4. Joe Marchese

    “In our industry, if you can imagine something, you can build it… And so the first step for each of us is to imagine fearlessly; to dream.” – Ray OzzieBTW: if they were to re-make The Jetsons as a live action program, they would ‘film’ it in Dubai.

  5. bfeld

    My entire investment thesis is based on what I learned as a kid watching The Jetsons.Rosie is coming to life –

    1. falicon

      LOVE the dream.Don’t love the price point or the ‘reality’ yet (though I would still love to get one to hack with and deconstruct myself).It sounds a lot like a slightly upgraded Cozmo at a much higher price point…still very cool, and nec. step, but doesn’t feel like a big enough step to me (even the basic bring your friends drinks example they showed is something you could do with an OmniBot way back in the 80s).I think the bigger problem with this space as a whole though…and what I experienced first hand with the Cozmo and my kids is that as the platform standardizes and becomes easy to develop for…you hit the “real” problem…what do you actually want a general purpose, but very physically limited, robot to do?It’s the empty google search box problem…you have to know what to search for.BTW, Alexa and other smart speakers also are struggling with this problem right now; they can do a million things, but you have to know what you want to do (and then how to ask it) before the magic happens.A combo of Misty with Alexa could be super interesting…but people will still need a lot of hand holding and examples to start…they’ll need lots of youtube videos of Misty doing really cool things that they would need/want a robot to do too….then, I think, it gets *really* exciting.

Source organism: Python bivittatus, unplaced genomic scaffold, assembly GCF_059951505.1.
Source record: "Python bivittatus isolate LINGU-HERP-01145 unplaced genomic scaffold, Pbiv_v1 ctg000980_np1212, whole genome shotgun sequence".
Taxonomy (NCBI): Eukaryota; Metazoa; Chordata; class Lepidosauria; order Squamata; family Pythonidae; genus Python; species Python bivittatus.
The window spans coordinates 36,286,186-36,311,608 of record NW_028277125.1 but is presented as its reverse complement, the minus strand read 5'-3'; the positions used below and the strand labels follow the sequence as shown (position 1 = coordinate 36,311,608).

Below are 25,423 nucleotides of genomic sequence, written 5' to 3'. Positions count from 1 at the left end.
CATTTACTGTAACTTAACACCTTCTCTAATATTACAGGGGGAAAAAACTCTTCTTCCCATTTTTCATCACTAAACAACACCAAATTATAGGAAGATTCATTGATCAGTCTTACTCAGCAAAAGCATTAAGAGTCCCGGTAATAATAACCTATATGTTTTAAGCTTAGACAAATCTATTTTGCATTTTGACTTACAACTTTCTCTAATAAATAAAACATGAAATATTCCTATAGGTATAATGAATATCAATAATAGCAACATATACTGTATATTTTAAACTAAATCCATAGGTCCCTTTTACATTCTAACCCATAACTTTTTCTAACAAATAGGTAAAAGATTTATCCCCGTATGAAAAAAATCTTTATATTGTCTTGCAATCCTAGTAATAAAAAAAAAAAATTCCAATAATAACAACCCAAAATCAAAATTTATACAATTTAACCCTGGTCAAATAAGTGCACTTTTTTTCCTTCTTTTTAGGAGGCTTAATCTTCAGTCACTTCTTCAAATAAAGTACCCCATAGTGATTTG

2. fredwilson

      of course 🙂

  6. Knox North

    Whoa, whoa, whoa… it’s been 55 years since i watched it, but I don’t think Mr. Spacely (George’s boss) was a robot! Oops, i went and checked on wikipedia. I guess I don’t remember the episodes where Uniblab, a robot, became George’s supervisor.